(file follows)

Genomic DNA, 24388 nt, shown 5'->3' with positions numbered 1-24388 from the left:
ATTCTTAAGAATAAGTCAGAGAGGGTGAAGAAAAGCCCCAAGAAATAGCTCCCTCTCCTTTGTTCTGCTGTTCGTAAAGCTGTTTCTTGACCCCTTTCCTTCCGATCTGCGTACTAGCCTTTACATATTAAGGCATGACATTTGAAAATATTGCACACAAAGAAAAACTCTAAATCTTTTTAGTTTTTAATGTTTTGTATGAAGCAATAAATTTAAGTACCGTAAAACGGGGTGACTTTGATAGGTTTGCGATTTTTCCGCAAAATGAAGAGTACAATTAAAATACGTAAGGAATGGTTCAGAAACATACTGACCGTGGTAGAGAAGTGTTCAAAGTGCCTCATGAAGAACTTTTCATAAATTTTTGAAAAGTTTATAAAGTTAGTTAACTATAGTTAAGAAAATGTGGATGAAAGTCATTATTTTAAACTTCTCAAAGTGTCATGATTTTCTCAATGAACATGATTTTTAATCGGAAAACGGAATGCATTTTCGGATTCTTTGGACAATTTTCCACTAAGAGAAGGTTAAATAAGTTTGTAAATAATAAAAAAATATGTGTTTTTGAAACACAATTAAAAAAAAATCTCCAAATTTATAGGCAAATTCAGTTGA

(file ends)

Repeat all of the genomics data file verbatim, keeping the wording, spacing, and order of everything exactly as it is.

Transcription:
Genomic DNA, 24388 nt, shown 5'->3' with positions numbered 1-24388 from the left:
ATTCTTAAGAATAAGTCAGAGAGGGTGAAGAAAAGCCCCAAGAAATAGCTCCCTCTCCTTTGTTCTGCTGTTCGTAAAGCTGTTTCTTGACCCCTTTCCTTCCGATCTGCGTACTAGCCTTTACATATTAAGGCATGACATTTGAAAATATTGCACACAAAGAAAAACTCTAAATCTTTTTAGTTTTTAATGTTTTGTATGAAGCAATAAATTTAAGTACCGTAAAACGGGGTGACTTTGATAGGTTTGCGATTTTTCCGCAAAATGAAGAGTACAATTAAAATACGTAAGGAATGGTTCAGAAACATACTGACCGTGGTAGAGAAGTGTTCAAAGTGCCTCATGAAGAACTTTTCATAAATTTTTGAAAAGTTTATAAAGTTAGTTAACTATAGTTAAGAAAATGTGGATGAAAGTCATTATTTTAAACTTCTCAAAGTGTCATGATTTTCTCAATGAACATGATTTTTAATCGGAAAACGGAATGCATTTTCGGATTCTTTGGACAATTTTCCACTAAGAGAAGGTTAAATAAGTTTGTAAATAATAAAAAAATATGTGTTTTTGAAACACAATTAAAAAAAAATCTCCAAATTTATAGGCAAATTCAGTTGA